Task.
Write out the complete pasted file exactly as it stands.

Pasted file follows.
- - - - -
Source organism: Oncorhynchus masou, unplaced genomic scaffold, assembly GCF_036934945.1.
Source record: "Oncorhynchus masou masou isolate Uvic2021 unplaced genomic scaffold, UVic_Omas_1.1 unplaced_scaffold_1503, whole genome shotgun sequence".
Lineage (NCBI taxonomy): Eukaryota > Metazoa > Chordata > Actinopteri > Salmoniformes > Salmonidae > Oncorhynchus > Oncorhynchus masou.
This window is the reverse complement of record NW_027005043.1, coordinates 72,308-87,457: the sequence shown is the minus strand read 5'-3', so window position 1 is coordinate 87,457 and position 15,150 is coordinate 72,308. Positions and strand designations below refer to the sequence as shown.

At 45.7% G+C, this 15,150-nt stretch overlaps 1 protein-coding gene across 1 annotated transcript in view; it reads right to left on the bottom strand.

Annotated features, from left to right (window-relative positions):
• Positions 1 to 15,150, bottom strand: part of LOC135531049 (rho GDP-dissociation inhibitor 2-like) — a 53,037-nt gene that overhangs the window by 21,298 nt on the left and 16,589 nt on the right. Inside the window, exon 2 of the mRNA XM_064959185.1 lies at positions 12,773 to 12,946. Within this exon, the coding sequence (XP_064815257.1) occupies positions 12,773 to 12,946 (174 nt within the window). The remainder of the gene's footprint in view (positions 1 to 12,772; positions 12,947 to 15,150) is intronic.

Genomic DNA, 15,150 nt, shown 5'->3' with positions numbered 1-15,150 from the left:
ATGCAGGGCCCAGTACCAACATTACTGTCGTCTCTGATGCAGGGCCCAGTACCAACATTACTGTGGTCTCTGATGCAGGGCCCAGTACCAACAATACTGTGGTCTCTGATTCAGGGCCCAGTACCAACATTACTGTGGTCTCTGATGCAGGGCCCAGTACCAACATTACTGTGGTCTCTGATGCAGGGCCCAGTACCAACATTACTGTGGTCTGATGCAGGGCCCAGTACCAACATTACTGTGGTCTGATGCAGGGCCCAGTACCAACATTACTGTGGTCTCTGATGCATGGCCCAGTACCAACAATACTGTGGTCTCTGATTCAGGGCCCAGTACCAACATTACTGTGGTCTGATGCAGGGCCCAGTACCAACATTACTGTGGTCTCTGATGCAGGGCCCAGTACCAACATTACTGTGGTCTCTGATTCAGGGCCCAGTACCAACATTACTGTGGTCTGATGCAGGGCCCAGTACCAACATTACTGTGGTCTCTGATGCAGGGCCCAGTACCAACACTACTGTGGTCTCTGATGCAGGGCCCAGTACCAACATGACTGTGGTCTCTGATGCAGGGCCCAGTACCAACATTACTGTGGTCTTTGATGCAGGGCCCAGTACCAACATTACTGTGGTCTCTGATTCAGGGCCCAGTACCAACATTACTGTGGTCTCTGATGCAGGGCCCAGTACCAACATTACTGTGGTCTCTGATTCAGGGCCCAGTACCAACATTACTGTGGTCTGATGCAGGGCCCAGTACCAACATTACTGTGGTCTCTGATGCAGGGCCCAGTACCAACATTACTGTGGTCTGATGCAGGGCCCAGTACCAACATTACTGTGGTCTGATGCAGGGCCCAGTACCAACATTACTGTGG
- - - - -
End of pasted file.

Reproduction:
Source organism: Oncorhynchus masou, unplaced genomic scaffold, assembly GCF_036934945.1.
Source record: "Oncorhynchus masou masou isolate Uvic2021 unplaced genomic scaffold, UVic_Omas_1.1 unplaced_scaffold_1503, whole genome shotgun sequence".
Lineage (NCBI taxonomy): Eukaryota > Metazoa > Chordata > Actinopteri > Salmoniformes > Salmonidae > Oncorhynchus > Oncorhynchus masou.
This window is the reverse complement of record NW_027005043.1, coordinates 72,308-87,457: the sequence shown is the minus strand read 5'-3', so window position 1 is coordinate 87,457 and position 15,150 is coordinate 72,308. Positions and strand designations below refer to the sequence as shown.

At 45.7% G+C, this 15,150-nt stretch overlaps 1 protein-coding gene across 1 annotated transcript in view; it reads right to left on the bottom strand.

Annotated features, from left to right (window-relative positions):
• Positions 1 to 15,150, bottom strand: part of LOC135531049 (rho GDP-dissociation inhibitor 2-like) — a 53,037-nt gene that overhangs the window by 21,298 nt on the left and 16,589 nt on the right. Inside the window, exon 2 of the mRNA XM_064959185.1 lies at positions 12,773 to 12,946. Within this exon, the coding sequence (XP_064815257.1) occupies positions 12,773 to 12,946 (174 nt within the window). The remainder of the gene's footprint in view (positions 1 to 12,772; positions 12,947 to 15,150) is intronic.

Genomic DNA, 15,150 nt, shown 5'->3' with positions numbered 1-15,150 from the left:
ATGCAGGGCCCAGTACCAACATTACTGTCGTCTCTGATGCAGGGCCCAGTACCAACATTACTGTGGTCTCTGATGCAGGGCCCAGTACCAACAATACTGTGGTCTCTGATTCAGGGCCCAGTACCAACATTACTGTGGTCTCTGATGCAGGGCCCAGTACCAACATTACTGTGGTCTCTGATGCAGGGCCCAGTACCAACATTACTGTGGTCTGATGCAGGGCCCAGTACCAACATTACTGTGGTCTGATGCAGGGCCCAGTACCAACATTACTGTGGTCTCTGATGCATGGCCCAGTACCAACAATACTGTGGTCTCTGATTCAGGGCCCAGTACCAACATTACTGTGGTCTGATGCAGGGCCCAGTACCAACATTACTGTGGTCTCTGATGCAGGGCCCAGTACCAACATTACTGTGGTCTCTGATTCAGGGCCCAGTACCAACATTACTGTGGTCTGATGCAGGGCCCAGTACCAACATTACTGTGGTCTCTGATGCAGGGCCCAGTACCAACACTACTGTGGTCTCTGATGCAGGGCCCAGTACCAACATGACTGTGGTCTCTGATGCAGGGCCCAGTACCAACATTACTGTGGTCTTTGATGCAGGGCCCAGTACCAACATTACTGTGGTCTCTGATTCAGGGCCCAGTACCAACATTACTGTGGTCTCTGATGCAGGGCCCAGTACCAACATTACTGTGGTCTCTGATTCAGGGCCCAGTACCAACATTACTGTGGTCTGATGCAGGGCCCAGTACCAACATTACTGTGGTCTCTGATGCAGGGCCCAGTACCAACATTACTGTGGTCTGATGCAGGGCCCAGTACCAACATTACTGTGGTCTGATGCAGGGCCCAGTACCAACATTACTGTGG